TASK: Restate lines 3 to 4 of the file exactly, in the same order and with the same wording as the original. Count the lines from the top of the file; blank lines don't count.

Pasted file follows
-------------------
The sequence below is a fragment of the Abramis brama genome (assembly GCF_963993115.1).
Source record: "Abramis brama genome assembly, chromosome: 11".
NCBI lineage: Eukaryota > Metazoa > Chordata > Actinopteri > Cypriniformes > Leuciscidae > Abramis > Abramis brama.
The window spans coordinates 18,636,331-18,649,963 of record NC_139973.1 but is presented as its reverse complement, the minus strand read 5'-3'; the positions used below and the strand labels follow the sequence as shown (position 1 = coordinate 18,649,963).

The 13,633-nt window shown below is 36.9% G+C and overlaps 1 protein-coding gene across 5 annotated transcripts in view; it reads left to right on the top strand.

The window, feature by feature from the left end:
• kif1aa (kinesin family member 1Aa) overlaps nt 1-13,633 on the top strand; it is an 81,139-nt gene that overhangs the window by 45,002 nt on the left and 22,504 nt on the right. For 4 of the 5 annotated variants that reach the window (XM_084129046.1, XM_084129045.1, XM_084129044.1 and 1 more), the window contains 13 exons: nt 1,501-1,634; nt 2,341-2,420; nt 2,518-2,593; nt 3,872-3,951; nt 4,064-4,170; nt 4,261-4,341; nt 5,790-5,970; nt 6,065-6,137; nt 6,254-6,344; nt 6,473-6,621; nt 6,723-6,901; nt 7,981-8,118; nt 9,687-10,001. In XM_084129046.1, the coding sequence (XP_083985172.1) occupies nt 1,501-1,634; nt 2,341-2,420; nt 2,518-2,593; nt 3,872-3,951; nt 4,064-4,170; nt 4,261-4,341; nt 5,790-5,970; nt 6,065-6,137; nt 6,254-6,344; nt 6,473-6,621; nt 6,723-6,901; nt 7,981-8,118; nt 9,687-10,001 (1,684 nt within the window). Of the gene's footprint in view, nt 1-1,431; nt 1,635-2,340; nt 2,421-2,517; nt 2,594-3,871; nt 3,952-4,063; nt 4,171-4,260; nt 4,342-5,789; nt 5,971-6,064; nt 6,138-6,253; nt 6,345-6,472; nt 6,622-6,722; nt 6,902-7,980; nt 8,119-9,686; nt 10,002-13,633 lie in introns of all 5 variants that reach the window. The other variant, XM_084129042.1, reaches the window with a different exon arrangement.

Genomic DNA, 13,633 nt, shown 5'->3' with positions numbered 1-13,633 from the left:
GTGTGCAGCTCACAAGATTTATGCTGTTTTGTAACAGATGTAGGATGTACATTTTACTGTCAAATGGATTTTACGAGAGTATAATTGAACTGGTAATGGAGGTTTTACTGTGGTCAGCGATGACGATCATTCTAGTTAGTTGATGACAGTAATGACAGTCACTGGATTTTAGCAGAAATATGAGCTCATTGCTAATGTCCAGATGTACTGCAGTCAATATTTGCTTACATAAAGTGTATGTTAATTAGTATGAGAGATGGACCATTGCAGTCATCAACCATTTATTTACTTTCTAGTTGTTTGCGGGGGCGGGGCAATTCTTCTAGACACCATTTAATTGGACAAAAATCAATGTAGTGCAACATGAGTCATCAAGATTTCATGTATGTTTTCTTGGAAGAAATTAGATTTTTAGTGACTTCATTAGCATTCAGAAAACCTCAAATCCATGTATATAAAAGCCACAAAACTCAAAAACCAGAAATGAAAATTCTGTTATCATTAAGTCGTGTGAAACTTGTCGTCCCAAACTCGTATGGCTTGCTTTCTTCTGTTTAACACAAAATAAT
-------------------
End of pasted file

NCBI lineage: Eukaryota > Metazoa > Chordata > Actinopteri > Cypriniformes > Leuciscidae > Abramis > Abramis brama.
The window spans coordinates 18,636,331-18,649,963 of record NC_139973.1 but is presented as its reverse complement, the minus strand read 5'-3'; the positions used below and the strand labels follow the sequence as shown (position 1 = coordinate 18,649,963).